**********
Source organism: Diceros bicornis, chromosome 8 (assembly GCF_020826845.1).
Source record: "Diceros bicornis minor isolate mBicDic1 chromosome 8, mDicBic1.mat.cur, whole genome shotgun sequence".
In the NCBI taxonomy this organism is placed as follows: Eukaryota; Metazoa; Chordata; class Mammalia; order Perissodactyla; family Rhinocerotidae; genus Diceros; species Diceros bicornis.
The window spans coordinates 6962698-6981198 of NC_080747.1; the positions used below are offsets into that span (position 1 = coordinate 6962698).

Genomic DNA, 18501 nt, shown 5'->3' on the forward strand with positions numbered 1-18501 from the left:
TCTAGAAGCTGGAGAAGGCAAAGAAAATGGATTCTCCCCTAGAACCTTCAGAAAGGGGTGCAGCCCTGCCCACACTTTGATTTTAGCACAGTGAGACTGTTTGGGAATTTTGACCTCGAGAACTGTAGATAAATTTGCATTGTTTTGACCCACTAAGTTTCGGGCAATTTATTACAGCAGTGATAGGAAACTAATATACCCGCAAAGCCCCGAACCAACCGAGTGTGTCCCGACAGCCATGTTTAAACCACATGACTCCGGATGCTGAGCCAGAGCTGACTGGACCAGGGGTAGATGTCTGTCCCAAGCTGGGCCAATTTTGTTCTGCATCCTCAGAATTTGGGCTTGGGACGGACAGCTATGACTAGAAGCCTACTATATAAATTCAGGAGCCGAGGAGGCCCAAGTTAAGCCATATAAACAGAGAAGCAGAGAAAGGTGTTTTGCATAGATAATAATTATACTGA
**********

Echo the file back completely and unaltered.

Source organism: Diceros bicornis, chromosome 8 (assembly GCF_020826845.1).
Source record: "Diceros bicornis minor isolate mBicDic1 chromosome 8, mDicBic1.mat.cur, whole genome shotgun sequence".
In the NCBI taxonomy this organism is placed as follows: Eukaryota; Metazoa; Chordata; class Mammalia; order Perissodactyla; family Rhinocerotidae; genus Diceros; species Diceros bicornis.
The window spans coordinates 6962698-6981198 of NC_080747.1; the positions used below are offsets into that span (position 1 = coordinate 6962698).

Genomic DNA, 18501 nt, shown 5'->3' on the forward strand with positions numbered 1-18501 from the left:
TCTAGAAGCTGGAGAAGGCAAAGAAAATGGATTCTCCCCTAGAACCTTCAGAAAGGGGTGCAGCCCTGCCCACACTTTGATTTTAGCACAGTGAGACTGTTTGGGAATTTTGACCTCGAGAACTGTAGATAAATTTGCATTGTTTTGACCCACTAAGTTTCGGGCAATTTATTACAGCAGTGATAGGAAACTAATATACCCGCAAAGCCCCGAACCAACCGAGTGTGTCCCGACAGCCATGTTTAAACCACATGACTCCGGATGCTGAGCCAGAGCTGACTGGACCAGGGGTAGATGTCTGTCCCAAGCTGGGCCAATTTTGTTCTGCATCCTCAGAATTTGGGCTTGGGACGGACAGCTATGACTAGAAGCCTACTATATAAATTCAGGAGCCGAGGAGGCCCAAGTTAAGCCATATAAACAGAGAAGCAGAGAAAGGTGTTTTGCATAGATAATAATTATACTGA